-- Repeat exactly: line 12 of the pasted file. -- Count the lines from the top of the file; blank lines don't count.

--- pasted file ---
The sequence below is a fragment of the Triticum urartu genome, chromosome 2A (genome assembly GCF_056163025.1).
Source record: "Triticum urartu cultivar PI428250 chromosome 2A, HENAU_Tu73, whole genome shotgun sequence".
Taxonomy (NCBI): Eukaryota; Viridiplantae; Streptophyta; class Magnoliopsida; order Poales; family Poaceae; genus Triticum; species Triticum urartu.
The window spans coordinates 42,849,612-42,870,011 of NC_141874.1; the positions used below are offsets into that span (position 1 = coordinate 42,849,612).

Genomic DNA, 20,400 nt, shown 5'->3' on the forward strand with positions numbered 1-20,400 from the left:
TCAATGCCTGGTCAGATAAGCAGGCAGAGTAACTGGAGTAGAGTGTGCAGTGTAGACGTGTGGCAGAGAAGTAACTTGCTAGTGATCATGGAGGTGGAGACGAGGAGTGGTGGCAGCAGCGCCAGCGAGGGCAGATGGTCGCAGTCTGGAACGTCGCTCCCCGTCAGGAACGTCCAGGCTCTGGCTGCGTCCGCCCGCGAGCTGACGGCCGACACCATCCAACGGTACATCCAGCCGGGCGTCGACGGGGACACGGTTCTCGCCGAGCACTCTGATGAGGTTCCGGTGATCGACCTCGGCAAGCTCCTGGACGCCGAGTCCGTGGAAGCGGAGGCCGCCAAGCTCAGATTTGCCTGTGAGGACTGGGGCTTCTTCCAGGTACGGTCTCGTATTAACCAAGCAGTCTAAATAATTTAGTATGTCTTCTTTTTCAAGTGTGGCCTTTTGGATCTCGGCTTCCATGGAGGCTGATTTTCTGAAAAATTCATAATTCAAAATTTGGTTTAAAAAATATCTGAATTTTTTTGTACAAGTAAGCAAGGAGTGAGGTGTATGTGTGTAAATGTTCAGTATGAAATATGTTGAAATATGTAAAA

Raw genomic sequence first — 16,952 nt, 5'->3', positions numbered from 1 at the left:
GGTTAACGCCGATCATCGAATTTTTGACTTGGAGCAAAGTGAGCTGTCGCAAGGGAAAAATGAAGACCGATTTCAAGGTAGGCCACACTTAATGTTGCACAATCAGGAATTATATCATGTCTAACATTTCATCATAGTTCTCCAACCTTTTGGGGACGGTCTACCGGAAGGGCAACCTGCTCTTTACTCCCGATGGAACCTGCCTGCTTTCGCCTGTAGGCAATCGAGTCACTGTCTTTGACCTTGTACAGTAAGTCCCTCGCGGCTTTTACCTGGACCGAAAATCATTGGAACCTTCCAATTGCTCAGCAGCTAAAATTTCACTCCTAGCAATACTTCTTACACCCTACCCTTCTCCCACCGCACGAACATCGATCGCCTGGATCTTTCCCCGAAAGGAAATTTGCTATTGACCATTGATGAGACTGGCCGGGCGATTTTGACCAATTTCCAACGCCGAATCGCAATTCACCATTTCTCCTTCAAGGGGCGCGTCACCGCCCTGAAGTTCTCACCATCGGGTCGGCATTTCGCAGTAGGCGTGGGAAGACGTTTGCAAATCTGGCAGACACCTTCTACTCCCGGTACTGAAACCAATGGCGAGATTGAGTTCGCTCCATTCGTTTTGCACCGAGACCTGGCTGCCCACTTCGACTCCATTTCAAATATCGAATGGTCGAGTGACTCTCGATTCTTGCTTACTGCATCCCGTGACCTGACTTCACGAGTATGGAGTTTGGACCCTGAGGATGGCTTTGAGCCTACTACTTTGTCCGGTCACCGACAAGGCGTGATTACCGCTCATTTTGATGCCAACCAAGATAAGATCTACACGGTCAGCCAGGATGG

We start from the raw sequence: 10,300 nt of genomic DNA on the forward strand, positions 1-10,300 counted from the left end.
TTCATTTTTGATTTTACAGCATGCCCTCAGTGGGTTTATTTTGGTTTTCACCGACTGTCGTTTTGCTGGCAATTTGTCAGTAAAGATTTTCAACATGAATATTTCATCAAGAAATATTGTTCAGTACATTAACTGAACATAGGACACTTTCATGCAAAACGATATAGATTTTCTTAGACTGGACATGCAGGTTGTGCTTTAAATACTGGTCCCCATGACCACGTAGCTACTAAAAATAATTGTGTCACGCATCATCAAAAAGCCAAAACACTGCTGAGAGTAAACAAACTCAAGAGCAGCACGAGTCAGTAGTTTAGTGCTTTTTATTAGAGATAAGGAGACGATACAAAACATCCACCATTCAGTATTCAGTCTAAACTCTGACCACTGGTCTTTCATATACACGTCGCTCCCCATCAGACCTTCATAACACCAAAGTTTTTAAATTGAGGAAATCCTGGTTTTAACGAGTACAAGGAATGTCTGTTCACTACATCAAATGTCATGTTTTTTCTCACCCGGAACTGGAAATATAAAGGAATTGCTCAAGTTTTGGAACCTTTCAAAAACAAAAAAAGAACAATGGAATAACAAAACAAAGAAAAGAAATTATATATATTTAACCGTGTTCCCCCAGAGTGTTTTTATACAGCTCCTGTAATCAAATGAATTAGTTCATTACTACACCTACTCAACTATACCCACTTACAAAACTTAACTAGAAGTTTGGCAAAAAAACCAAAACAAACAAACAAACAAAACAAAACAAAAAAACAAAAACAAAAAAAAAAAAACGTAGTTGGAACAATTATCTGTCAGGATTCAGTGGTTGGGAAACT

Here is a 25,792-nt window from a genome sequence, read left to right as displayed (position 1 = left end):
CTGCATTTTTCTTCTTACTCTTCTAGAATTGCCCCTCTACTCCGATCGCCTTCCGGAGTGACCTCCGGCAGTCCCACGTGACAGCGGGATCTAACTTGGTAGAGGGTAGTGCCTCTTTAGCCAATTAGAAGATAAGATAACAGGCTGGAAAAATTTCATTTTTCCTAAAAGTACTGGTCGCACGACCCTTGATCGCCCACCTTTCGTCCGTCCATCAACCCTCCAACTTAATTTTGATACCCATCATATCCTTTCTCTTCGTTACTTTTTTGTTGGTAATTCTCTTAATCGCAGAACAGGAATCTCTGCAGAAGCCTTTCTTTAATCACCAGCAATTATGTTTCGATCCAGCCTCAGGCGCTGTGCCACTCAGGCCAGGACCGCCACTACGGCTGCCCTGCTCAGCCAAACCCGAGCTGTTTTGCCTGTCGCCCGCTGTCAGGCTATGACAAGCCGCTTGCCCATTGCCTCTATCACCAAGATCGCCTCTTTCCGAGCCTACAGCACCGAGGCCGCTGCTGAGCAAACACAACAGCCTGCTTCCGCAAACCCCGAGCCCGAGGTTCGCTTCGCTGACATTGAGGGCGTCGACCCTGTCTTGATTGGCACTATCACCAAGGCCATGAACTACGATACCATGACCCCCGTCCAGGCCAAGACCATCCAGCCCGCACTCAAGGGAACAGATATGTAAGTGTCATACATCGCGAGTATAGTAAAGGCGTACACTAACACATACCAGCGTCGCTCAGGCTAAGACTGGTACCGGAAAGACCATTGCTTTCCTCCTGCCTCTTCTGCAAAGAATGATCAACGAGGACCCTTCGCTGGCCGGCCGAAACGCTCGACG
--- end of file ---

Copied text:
CTGCATTTTTCTTCTTACTCTTCTAGAATTGCCCCTCTACTCCGATCGCCTTCCGGAGTGACCTCCGGCAGTCCCACGTGACAGCGGGATCTAACTTGGTAGAGGGTAGTGCCTCTTTAGCCAATTAGAAGATAAGATAACAGGCTGGAAAAATTTCATTTTTCCTAAAAGTACTGGTCGCACGACCCTTGATCGCCCACCTTTCGTCCGTCCATCAACCCTCCAACTTAATTTTGATACCCATCATATCCTTTCTCTTCGTTACTTTTTTGTTGGTAATTCTCTTAATCGCAGAACAGGAATCTCTGCAGAAGCCTTTCTTTAATCACCAGCAATTATGTTTCGATCCAGCCTCAGGCGCTGTGCCACTCAGGCCAGGACCGCCACTACGGCTGCCCTGCTCAGCCAAACCCGAGCTGTTTTGCCTGTCGCCCGCTGTCAGGCTATGACAAGCCGCTTGCCCATTGCCTCTATCACCAAGATCGCCTCTTTCCGAGCCTACAGCACCGAGGCCGCTGCTGAGCAAACACAACAGCCTGCTTCCGCAAACCCCGAGCCCGAGGTTCGCTTCGCTGACATTGAGGGCGTCGACCCTGTCTTGATTGGCACTATCACCAAGGCCATGAACTACGATACCATGACCCCCGTCCAGGCCAAGACCATCCAGCCCGCACTCAAGGGAACAGATATGTAAGTGTCATACATCGCGAGTATAGTAAAGGCGTACACTAACACATACCAGCGTCGCTCAGGCTAAGACTGGTACCGGAAAGACCATTGCTTTCCTCCTGCCTCTTCTGCAAAGAATGATCAACGAGGACCCTTCGCTGGCCGGCCGAAACGCTCGACG